“Our goal is to offer a comprehensive health plan that focuses on preventing and reversing illness as much as on promoting good health,” says CEO Akshay Shah. “Based on parameters such age, gender, medical and family history, we provide customers with an analysis of the diseases/conditions that they could possibly be at risk to in the future and we advise them on how to prevent/delay onset.”

Quick take: If you have a demanding career and are too time-starved to visit a general physician, an affordable house call can be a lifesaver. And it’s about time we stop carrying around our test results in folders that are easy to lose and impossible to keep track of.

The drawback: The start-up is still at a very nascent stage, and home health services are currently limited to a general health check-up, physiotherapy, yoga, and nursing. And while the idea of an online marketplace for health services seems exciting, And while the idea of an online marketplace for health services seems exciting, it’s only a place to start; the site doesn’t provide information around quality or credentials, so there’s still a bit of homework for patients to do. And due to the relative youth of this company, trusting its data security safeguards is a bit of a gamble.


As medical history increasingly becomes digitized, the possibility of a global, medical “cloud” is guiding the future of health care. Apervita is a health tech innovator based in Chicago that seeks to bring health care into the era of Big Data and enable doctors to access and share medical data across many technological platforms.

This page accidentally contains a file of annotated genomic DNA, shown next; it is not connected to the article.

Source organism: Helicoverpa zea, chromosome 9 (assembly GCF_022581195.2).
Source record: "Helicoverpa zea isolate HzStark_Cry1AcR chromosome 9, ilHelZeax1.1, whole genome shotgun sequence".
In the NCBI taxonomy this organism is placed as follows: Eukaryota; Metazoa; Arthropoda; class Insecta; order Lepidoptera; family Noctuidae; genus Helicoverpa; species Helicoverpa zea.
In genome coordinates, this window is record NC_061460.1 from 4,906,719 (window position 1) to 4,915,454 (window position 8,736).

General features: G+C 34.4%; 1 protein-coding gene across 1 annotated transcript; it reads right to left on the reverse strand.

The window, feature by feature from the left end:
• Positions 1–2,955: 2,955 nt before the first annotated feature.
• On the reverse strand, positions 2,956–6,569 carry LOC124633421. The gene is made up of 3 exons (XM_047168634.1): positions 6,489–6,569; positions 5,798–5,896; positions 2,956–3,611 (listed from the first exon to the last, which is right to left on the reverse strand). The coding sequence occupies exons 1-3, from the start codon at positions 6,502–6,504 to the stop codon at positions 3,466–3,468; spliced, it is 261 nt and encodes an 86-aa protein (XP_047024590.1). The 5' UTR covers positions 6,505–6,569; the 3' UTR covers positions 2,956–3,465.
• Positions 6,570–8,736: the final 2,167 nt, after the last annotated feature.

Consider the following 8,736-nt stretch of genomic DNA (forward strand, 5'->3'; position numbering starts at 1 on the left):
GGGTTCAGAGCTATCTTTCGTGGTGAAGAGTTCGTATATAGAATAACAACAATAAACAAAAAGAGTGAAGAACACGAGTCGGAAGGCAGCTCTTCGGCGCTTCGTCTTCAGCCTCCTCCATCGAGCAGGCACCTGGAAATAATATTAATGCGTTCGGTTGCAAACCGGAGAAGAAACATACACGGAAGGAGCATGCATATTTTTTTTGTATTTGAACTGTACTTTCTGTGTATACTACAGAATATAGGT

Rick Halton, GM & CMO of Apervita, Inc. says, “Most health systems around the globe have invested in digitizing the patient record, creating a wealth of PHI data that has the potential to transform people’s lives globally. Now, we are beginning to transition from just digitizing and storing the patient records, to connecting it to shared health intelligence.”

This involves turning your medical records into computable data through Apervita’s technology, which then runs analyses on it against its database of private health data from around the world. This would allow physicians real-time access to computed, predictive insights into your health risks, trends, and recommendations, all while maintaining your medical history’s confidentiality.

Quick take: Having access to this kind of database – and its real-time analysis– can validate and even improve physicians’ findings and treatment recommendations. Apervita is also involved in making data transferable, so all health professionals can share their knowledge and observations easily. For patients, this means you get the benefit of high volumes of global data of patient profiles that mirror yours – and may hold the key to your diagnosis or treatment.

The drawback: A cloud of people’s computable medical data will open new doors in medicine — but it also presents new concerns. While Apervita is also at the forefront of developing protections for this kind of data, as with any kind of personal information online, there’s a risk it won’t always remain personal. Apervita’s success will depend largely on how readily the world’s largest health systems will hand their digitized records over to the company for analysis, and whether the patterns that emerge from those data are helpful and predictive.


Written By Kamala Thiagarajan

Kamala Thiagarajan is a freelance journalist whose work has appeared in the International New York Times, The Reader’s Digest (Indian edition), National Geographic Traveller, American Health & Fitness, Firstpost.com and more. She has written articles on the subjects of health, fitness, gender issues, travel and lifestyle for a global audience and has been published in newspapers and magazines in over ten countries. Visit her virtual home at kamala-thiagarajan.com or follow her @Kamal_t